“Hello, my friends! Yes, yes, hello!
“I see from your frowns that you do not recognise me – truth be told I would not recognise myself, tied upside down to a tree in this gloomy wilderness so far from my humble home. Yet I assure you, it is I – honest Akbar! Yes, yes, that Akbar! Honest Akbar of Honest Akbar’s Discount Machineries and Magics! You have heard of me perhaps? You have heard my claim of over one thousand generals satisfied with the performance of Akbar produce?
“No doubt you are wondering how your old friend and comrade Akbar ended up in this mess, mm? Do not worry. I remember it all. Well, bits of it. The violent bits.
“It all started the day I sold the Wand of Jet. I knew the customer was not to be trusted. The foul texture of his skin – the crack and grumble of his bones – that wild, unkempt beard – I knew him for a student of the dark arts the moment I laid eyes on him. But his gold was good, you see, and Akbar, Honest Akbar… he does not discriminate.
“Yes, yes. Perhaps I should explain.
“As I say, it started the day I sold the Wand of Jet…”
A third level wizard was a must. Relying on magic to bring my units up to strength was a no-no. Wight Cavalry were more trouble than they were worth, with so many attacks that outright ignored their armour save available in these comparatively small games. A poor Winds of Magic roll or draw could spell death, so I’d need to do the business even if I had a hand full of Dispels on my own turn.
With all that in mind, here’s what I came up with.
My general remained fundamentally unchanged from the test games: the exploding/resurrecting Vampire trick worked pretty well in the four turn/two hour games we were playing. I’d have to really screw up for someone to kill her twice, and the Heart of Woe can put a dent in any would-be “deathstar” unit (it’s very likely to go off at Strength 10 and with each hit inflicting d6 wounds it’s basically a cannonball with a 3″ impact). She’d be using Dark Magic, swapping out a useless spell like Power of Chaos or Transformation of Kadon in the hope of a nice juicy Arnizipal’s Black Horror, Blade Wind or Soul Drain.
My Master Necromancer would be pumping up his casting kit this time round. The Wand of Jet allows him to cast Vanhel’s Danse Macabre or Summon Skeletons for free, and throw out something more impressive like Gaze of Nagash or Raise the Dead (my favourite of the three ‘raise dead’ spells, a compromise on cost and range that still has good odds of springing up a new unit if I want them) on one power card.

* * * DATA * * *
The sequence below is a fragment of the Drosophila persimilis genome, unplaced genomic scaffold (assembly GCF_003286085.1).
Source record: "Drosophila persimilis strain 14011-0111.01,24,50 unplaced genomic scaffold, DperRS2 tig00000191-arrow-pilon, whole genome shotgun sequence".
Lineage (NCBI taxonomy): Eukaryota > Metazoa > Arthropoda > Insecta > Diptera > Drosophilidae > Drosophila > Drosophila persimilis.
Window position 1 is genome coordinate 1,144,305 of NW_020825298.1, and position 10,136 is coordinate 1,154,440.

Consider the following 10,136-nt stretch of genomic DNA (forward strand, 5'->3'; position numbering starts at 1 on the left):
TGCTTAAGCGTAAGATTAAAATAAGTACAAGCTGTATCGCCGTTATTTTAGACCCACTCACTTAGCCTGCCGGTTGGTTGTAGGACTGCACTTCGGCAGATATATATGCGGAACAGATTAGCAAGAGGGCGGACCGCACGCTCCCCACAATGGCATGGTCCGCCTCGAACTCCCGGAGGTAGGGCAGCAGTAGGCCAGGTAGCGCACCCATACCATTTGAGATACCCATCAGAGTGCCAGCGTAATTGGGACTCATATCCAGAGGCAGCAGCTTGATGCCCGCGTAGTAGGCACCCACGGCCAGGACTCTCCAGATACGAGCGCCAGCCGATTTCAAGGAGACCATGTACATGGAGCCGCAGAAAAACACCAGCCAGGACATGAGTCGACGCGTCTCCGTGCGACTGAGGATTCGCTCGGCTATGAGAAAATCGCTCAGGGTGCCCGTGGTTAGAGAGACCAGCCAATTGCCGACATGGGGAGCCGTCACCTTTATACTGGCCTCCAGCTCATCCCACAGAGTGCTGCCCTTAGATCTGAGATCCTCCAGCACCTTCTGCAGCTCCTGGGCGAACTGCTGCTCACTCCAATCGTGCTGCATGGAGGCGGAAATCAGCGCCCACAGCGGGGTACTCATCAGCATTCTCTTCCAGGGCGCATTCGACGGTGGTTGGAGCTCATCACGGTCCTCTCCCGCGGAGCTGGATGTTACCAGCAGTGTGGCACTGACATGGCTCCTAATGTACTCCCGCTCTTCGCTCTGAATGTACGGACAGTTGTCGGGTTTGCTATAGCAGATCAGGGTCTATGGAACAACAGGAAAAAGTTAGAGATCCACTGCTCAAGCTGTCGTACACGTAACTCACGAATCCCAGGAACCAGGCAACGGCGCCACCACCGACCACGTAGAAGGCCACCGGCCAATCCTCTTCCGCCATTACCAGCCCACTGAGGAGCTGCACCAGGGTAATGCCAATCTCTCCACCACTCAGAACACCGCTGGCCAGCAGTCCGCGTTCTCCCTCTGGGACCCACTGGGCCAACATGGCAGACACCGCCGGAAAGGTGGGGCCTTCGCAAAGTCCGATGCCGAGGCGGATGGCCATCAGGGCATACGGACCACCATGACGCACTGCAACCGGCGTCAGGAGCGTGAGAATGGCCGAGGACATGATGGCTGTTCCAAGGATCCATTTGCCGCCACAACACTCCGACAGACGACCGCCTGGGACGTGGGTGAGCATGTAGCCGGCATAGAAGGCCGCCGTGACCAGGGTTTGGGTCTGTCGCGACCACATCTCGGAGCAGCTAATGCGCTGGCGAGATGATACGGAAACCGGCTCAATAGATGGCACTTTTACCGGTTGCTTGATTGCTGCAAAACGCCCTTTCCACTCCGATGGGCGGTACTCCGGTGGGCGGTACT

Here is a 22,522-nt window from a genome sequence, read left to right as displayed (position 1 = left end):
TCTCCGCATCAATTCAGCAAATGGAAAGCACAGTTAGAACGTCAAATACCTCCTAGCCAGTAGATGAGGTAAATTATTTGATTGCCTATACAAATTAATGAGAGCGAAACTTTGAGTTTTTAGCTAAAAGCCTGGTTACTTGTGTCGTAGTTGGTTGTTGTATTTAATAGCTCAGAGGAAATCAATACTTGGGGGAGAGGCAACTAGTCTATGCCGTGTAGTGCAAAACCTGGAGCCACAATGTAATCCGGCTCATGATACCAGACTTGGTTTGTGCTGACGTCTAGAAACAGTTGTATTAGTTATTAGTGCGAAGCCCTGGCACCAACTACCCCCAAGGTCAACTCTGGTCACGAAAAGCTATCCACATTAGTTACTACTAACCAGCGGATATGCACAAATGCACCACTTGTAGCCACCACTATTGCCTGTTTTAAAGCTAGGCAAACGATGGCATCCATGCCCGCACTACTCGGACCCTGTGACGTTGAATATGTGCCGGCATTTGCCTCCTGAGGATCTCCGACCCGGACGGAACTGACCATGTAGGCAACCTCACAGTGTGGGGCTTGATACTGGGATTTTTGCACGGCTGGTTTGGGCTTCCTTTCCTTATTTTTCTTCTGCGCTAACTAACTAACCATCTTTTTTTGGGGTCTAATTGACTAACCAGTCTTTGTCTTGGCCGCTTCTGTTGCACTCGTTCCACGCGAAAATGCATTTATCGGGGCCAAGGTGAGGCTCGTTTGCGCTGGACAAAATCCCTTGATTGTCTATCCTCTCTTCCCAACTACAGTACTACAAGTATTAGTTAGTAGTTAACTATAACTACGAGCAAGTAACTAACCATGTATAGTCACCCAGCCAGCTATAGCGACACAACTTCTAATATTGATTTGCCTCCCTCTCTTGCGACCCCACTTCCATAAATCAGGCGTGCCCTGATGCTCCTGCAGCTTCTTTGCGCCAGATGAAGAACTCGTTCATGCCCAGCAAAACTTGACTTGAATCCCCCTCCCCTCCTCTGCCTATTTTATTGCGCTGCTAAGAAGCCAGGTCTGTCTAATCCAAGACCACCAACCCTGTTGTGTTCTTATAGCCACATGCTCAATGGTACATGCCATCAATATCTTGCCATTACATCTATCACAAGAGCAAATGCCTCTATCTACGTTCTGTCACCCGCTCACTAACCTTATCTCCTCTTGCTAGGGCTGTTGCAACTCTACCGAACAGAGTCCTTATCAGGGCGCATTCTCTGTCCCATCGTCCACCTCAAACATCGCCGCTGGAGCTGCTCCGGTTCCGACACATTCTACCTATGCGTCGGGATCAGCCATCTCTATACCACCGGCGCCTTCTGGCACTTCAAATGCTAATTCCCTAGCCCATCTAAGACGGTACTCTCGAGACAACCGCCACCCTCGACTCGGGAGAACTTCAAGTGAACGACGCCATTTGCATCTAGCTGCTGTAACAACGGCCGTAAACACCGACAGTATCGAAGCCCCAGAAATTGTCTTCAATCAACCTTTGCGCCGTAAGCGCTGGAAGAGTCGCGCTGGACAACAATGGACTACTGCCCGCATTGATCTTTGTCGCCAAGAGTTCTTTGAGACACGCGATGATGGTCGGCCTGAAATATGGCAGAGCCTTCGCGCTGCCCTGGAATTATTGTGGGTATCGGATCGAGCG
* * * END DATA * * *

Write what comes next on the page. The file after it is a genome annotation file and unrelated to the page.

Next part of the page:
Instead of the second Vampire Count and cheap Champions, I opted for mini-heroes in the shape of the two Wraiths. These are possibly the best unit Champions around, between their terror and their multiple wounds and their attacks which bypass armour saves; while they can’t cut down an enemy general in one round like a Wight Lord, they can potentially drive a whole unit into retreat, and that’s quite something.
The infantry corps needed a beefing up, so the Skeleton spearmen lost their light armour and went to eighteen models with a magic standard that should guarantee they’d see off ordinary chargers. Clarimonde would join this unit and hopefully take point with an early Danse Macabre from Serapíon, who’d be lurking in a much bigger bodyguard unit. Zombies aren’t much worse than Skeleton swordsmen (no save and lower Initiative, but I’ve found I don’t pass many 5+ saves and they usually strike last anyway) and they’re cheap enough that I can take twice as many for the price.
This time around I opted for Vampire Bats instead of the Banshee. It was a tough call, but I’d realised in these small games, most units would be within 12″ of their Generals and most Generals would have Leadership 9 or 10 – it’s not like sixth edition where games of this size often feature comparatively modest Leadership 8 Heroes in charge. The Bats, meanwhile, could fly high (it’s fifth edition, might as well give it a go!) and dive-bomb the nastiest artillery piece, lone wizard or middleweight missile unit they could find, then fan out to clean up the back lines and chase down fleeing units.
With only one Vampire on the field I could only take one half-price Bat Swarm, and that’s about all I have to say about the Bat Swarm. They’re absolutely brilliant – people always forget that they’re not Undead and so can tie up units with the Banner of Arcane Protection or Banisher Sword longer than anyone realises, and they have to lose every last wound before they go away. Dumping five attacks onto a low level wizard or army standard bearer is usually enough to sort out these comparatively vulnerable targets. (I didn’t realise how squashy most Army Standard Bearers were in fifth edition – they’re basically unit champions, which means something very different when your unit champions aren’t equivalent to another army’s heroes like the Chaos or Undead ones!)
When it came to the hard aggressive centre of the army, I had a mad yen to use my ‘new’ Black Coach. I say ‘new’. It’s the old one, around nineteen years old in fact, but I’ve only this year decided to actually pick up and paint a couple, and of course I’d only finished the first one when GW releases a new plastic version that looks infinitely less shoddy and doesn’t fall apart when you breathe on it. BUT I DIGRESS.